Robocar Oriented Development and the New City

Brad Templeton has done more work on the implications and impacts of robocars/self-driving cars than anyone I know. There are dozens of thoughtful essays on his site, and he is now a consultant to Google’s self-driving car team (can’t talk about that of course – too bad). This longish essay speculates on the impacts of robocars on patterns of city development. 

This essay examines the potential future big changes to cities as a result of robocars. Most of these changes will be inspired by one key element of robocars: because they can drop passengers off, and then go do other work or park themselves densely in more remote lots, the need for large amounts of parking surrounding commercial buildings should diminish greatly, particularly in suburbs and non-central urban areas. If the land devoted to parking can be repurposed, what does that mean for the city?

See Brad’s main robocar page: Where Robot Cars (Robocars) Can Really Take Us. I learn something every time I visit.

Breakthrough With Towel-Folding Robot

What’s really striking about this project is that it was inexpensive and was completed fairly quickly, Eric Berger, director of the personal robotics program at Willow Garage, told TechNewsWorld.

“The thing that’s exciting about this towel-folding project isn’t the fact that we can fold bath towels, it’s that developing that new capability was faster and less expensive than it would have been before,” he explained. “It only required a graduate student with limited equipment instead of a multibillion dollar program.”

The Willow Garage general purpose prototype robot PR2 offered the UC Berkeley team the low-cost research tool they needed. For robotics folks PR2 is very roughly like Amazon EC2 is for innovative website startups (the $1 million startup of 1998 can now be done for $50k or less). What they did with the PR2 platform is very impressive — the generalized towel-folding task is not nearly as simple as it might look.

Excerpt from the Aaron Saenz blog post at Singularity Hub:

Robots just got roped into doing some light housework. Researchers at UC Berkeley used Willow Garage’s PR2 robot to fold towels. The UCB programming used some innovative visual scanning allowing the PR2 to pick up a towel, find its corners, and fold it on a table perfectly. According to the paper presented at the 2010 ICRA, the robot successfully completed 50 out of 50 attempts to fold a single towel, and also folded 5 out of 5 towels when they were presented in a group. Is watching a robot do laundry really that exciting? Hell yes. We have a personal robot actually performing personal and useful tasks. It’s not dancing. It’s not welcoming you to an expo. It’s doing real work. That’s amazing. But you know what, forget all that, too! You know why this is really great? UC Berkeley used a Willow Garage robot to develop their own sophisticated robotics program. That validates the whole premise of the PR2 – faster development by letting researchers use a common platform. Score one for open source robotics!

(…) Of course, watching robots fold towels is pretty frakkin’ awesome just on its own. The UC Berkeley team, under Professor Pieter Abbeel, has created a great algorithm for the PR2. It picks up a randomly folded towel it’s never seen before and twirls it until it finds a corner. Then it grasps that corner and finds the next until all corners are accounted for. Once the corners are identified the robot folds the towel and stacks them on a table. It’s elegant in its simplicity, complex in its visual recognition, and fun to watch when it’s sped up:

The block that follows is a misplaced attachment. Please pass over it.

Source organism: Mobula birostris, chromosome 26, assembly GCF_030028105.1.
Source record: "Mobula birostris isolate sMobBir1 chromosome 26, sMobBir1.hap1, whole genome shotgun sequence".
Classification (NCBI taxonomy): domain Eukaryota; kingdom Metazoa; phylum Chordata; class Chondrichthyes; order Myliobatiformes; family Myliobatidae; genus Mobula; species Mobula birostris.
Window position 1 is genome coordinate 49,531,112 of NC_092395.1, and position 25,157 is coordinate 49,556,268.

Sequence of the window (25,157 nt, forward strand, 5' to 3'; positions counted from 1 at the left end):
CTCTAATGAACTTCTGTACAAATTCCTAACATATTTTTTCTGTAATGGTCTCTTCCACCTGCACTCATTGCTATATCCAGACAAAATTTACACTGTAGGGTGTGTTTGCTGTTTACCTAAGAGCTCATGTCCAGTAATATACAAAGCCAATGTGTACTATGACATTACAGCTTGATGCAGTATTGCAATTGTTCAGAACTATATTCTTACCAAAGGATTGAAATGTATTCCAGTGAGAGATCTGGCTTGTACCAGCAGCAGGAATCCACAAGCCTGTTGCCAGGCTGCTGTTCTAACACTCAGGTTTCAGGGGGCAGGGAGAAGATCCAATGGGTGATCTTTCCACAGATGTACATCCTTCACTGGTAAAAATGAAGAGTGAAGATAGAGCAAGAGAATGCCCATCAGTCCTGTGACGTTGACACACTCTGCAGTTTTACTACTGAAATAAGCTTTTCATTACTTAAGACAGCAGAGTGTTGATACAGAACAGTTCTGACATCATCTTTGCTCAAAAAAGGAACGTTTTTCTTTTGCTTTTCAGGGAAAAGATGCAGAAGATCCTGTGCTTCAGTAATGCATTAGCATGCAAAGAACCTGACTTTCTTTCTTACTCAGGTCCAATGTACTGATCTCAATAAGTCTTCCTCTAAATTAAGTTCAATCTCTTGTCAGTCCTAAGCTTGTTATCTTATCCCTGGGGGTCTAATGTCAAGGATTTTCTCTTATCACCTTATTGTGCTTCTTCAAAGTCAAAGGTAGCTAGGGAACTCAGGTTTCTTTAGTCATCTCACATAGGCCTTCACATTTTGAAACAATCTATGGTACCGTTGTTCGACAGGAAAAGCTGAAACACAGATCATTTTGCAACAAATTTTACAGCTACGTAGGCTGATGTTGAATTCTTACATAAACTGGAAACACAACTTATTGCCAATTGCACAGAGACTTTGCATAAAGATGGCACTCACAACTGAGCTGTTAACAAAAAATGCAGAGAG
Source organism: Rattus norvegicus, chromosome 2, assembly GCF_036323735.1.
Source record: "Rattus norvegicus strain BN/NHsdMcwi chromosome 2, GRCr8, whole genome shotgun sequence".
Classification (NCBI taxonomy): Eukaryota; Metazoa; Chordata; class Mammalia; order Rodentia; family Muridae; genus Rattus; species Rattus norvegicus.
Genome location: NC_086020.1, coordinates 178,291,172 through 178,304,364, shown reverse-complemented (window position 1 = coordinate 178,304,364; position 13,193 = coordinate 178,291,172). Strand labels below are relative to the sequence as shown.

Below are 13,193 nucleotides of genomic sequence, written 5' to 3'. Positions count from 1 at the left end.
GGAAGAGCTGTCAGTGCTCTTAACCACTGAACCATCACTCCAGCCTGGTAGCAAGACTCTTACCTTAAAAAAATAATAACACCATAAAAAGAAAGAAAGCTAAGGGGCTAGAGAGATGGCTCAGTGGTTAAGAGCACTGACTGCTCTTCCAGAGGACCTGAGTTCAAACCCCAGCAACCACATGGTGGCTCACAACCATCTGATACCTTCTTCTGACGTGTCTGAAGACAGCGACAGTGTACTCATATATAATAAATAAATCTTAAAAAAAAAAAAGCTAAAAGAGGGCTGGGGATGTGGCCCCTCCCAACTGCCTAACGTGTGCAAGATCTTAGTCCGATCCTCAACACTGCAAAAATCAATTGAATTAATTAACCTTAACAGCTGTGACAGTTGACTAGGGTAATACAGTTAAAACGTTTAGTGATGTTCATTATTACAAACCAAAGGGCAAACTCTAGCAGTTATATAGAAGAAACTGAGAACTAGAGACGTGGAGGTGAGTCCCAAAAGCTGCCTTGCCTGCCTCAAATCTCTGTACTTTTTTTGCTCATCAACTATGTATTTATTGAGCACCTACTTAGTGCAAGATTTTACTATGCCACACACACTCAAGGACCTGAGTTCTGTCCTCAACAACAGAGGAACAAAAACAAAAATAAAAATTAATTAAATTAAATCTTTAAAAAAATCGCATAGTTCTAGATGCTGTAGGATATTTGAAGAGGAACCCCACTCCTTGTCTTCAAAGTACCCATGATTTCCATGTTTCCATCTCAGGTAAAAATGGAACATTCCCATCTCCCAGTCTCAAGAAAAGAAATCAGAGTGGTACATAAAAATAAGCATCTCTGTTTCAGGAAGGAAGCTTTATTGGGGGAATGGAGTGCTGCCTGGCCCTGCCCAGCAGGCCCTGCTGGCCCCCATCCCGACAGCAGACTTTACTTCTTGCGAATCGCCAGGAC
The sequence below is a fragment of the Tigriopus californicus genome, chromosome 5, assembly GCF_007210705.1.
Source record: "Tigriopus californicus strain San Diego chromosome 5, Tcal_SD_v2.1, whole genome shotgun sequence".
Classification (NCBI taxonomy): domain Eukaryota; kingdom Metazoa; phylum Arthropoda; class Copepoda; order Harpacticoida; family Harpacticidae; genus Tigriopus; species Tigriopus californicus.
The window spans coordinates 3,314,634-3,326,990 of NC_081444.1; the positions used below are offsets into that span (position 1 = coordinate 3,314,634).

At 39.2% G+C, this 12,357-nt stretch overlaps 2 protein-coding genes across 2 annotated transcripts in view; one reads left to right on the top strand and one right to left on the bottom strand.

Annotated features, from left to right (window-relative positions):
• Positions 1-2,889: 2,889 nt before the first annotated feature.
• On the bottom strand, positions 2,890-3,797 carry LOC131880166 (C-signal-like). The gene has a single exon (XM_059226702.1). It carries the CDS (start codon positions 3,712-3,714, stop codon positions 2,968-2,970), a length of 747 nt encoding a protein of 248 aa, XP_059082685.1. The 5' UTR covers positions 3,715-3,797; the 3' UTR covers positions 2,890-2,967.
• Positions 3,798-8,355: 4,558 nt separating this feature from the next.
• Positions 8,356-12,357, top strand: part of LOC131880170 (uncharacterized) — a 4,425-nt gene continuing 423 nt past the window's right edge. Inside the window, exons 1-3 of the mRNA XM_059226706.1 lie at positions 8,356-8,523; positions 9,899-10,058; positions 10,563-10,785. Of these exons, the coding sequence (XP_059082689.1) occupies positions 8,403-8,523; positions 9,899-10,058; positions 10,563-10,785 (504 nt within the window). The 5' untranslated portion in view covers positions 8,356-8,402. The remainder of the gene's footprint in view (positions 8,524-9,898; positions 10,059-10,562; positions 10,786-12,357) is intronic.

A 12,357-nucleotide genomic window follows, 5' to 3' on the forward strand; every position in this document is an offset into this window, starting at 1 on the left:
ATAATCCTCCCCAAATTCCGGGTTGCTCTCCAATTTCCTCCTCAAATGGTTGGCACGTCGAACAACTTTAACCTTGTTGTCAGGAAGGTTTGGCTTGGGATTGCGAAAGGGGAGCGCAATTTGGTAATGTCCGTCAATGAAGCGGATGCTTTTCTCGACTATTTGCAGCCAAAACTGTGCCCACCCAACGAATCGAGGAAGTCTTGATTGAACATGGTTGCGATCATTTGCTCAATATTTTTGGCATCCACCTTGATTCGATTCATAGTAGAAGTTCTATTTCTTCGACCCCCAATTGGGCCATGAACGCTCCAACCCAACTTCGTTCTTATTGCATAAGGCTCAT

Willow Garage and the PR2 are children of the Stanford Personal Robotics Program. There are several videos on the web produced by the Berkeley robotics researchers. Our favorite is this video of the PR2 folding 5 different types of towels. Keep in mind this is speeded-up by 50:1.

Note: Willow Garage is giving away ten free PR2 robots!

If are lucky enough to live anywhere near Menlo Park you might be able to wangle an invite to Willow Garage.

Agricultural robotics

Have a look at the survey of agricultural robots in Fields of automation. I’m optimistic over the medium term as I think the very rapid advances in low cost sensors are certain to accelerate progress in this very challenging field of industrial automation. Plant tending is just a bit more variable and complex than welding automotive panels 🙂

It has been almost 30 years since I was involved briefly with dairy automation. No robotics, just automated monitoring of the input/outputs for each specific cow so that the software could optimize the individual feeding. The payoffs from micro knowledge of each plant should be similar (big).


(…) “It is actually not hard to pick an orange, but it is very hard to pick an orange cost effectively,” says Tony Stentz of the Robotics Institute at Carnegie Mellon University in Pittsburgh. Because robots can work all day without a break, they have one advantage over manual labour. But it is their potential for accurate information-gathering that is proving to be an equally important talent.

Crop-tending robots that use vision systems, laser sensors, satellite positioning and instruments to measure things like humidity can build up a database of information about each plant. This can be used to detect the onset of disease, says Dr Stentz. A “smart sprayer” can then deliver precise amounts of chemical to only those plants that require attention instead of spraying an entire field. By observing the development of each plan, crop yields can be predicted more accurately. Automated harvesters will then use the database to identify and gather individual produce whenever it is ready for harvest.